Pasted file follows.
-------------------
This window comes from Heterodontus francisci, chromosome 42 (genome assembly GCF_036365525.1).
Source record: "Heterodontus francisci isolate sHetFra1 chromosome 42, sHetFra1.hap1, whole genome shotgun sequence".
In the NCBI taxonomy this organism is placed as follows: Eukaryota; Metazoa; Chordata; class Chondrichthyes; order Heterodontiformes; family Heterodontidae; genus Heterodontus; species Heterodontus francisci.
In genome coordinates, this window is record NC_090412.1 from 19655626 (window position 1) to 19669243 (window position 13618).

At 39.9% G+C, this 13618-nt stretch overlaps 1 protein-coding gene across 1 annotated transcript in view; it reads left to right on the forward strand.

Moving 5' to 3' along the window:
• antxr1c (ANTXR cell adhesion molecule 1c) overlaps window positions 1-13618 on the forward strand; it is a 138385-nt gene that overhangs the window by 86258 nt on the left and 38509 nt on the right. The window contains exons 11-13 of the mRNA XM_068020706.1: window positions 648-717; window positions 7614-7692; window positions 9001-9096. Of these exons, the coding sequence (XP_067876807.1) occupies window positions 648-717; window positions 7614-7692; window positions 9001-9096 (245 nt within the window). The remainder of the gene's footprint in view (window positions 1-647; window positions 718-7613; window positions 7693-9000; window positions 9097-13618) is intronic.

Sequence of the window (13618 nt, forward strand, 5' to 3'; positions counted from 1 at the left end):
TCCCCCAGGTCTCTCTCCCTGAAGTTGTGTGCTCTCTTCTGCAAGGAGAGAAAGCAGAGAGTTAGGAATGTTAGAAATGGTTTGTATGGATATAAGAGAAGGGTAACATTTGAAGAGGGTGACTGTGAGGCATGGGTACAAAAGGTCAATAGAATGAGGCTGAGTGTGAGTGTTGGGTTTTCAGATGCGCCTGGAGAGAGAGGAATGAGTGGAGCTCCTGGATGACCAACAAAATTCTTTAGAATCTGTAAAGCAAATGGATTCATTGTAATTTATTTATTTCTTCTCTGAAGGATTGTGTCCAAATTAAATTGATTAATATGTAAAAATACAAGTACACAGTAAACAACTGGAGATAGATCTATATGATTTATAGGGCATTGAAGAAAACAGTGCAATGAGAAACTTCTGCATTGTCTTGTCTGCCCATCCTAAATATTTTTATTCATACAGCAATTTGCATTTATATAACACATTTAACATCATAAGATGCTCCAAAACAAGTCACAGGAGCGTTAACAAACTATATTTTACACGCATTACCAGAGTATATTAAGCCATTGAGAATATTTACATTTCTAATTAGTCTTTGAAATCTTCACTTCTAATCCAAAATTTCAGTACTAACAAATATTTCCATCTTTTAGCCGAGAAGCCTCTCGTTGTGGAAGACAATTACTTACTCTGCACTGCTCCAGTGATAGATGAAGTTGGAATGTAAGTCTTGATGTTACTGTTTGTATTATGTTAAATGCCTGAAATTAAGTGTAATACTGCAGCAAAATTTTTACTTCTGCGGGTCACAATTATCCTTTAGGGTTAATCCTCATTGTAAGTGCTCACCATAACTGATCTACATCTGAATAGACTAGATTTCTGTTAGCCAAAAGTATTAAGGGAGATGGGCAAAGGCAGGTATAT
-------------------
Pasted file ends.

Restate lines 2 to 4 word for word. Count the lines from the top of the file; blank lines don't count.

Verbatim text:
Source record: "Heterodontus francisci isolate sHetFra1 chromosome 42, sHetFra1.hap1, whole genome shotgun sequence".
In the NCBI taxonomy this organism is placed as follows: Eukaryota; Metazoa; Chordata; class Chondrichthyes; order Heterodontiformes; family Heterodontidae; genus Heterodontus; species Heterodontus francisci.
In genome coordinates, this window is record NC_090412.1 from 19655626 (window position 1) to 19669243 (window position 13618).